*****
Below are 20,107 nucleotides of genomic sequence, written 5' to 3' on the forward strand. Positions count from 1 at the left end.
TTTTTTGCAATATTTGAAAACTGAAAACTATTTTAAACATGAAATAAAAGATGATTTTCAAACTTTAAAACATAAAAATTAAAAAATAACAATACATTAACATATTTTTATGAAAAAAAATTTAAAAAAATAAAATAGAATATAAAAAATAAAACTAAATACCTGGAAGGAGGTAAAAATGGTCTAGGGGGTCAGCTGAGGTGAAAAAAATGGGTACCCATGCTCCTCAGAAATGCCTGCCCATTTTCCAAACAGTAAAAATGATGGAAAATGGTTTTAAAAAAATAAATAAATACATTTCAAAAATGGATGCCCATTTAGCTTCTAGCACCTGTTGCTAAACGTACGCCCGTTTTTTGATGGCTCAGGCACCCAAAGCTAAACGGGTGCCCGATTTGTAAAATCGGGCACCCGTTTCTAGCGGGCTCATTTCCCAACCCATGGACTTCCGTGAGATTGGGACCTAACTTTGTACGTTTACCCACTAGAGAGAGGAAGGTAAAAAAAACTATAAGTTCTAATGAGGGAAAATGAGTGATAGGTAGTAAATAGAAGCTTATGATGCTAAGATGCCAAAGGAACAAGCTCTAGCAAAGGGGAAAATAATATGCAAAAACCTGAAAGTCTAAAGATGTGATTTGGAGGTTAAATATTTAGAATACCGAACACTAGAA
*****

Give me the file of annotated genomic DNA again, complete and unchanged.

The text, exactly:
Below are 20,107 nucleotides of genomic sequence, written 5' to 3' on the forward strand. Positions count from 1 at the left end.
TTTTTTGCAATATTTGAAAACTGAAAACTATTTTAAACATGAAATAAAAGATGATTTTCAAACTTTAAAACATAAAAATTAAAAAATAACAATACATTAACATATTTTTATGAAAAAAAATTTAAAAAAATAAAATAGAATATAAAAAATAAAACTAAATACCTGGAAGGAGGTAAAAATGGTCTAGGGGGTCAGCTGAGGTGAAAAAAATGGGTACCCATGCTCCTCAGAAATGCCTGCCCATTTTCCAAACAGTAAAAATGATGGAAAATGGTTTTAAAAAAATAAATAAATACATTTCAAAAATGGATGCCCATTTAGCTTCTAGCACCTGTTGCTAAACGTACGCCCGTTTTTTGATGGCTCAGGCACCCAAAGCTAAACGGGTGCCCGATTTGTAAAATCGGGCACCCGTTTCTAGCGGGCTCATTTCCCAACCCATGGACTTCCGTGAGATTGGGACCTAACTTTGTACGTTTACCCACTAGAGAGAGGAAGGTAAAAAAAACTATAAGTTCTAATGAGGGAAAATGAGTGATAGGTAGTAAATAGAAGCTTATGATGCTAAGATGCCAAAGGAACAAGCTCTAGCAAAGGGGAAAATAATATGCAAAAACCTGAAAGTCTAAAGATGTGATTTGGAGGTTAAATATTTAGAATACCGAACACTAGAA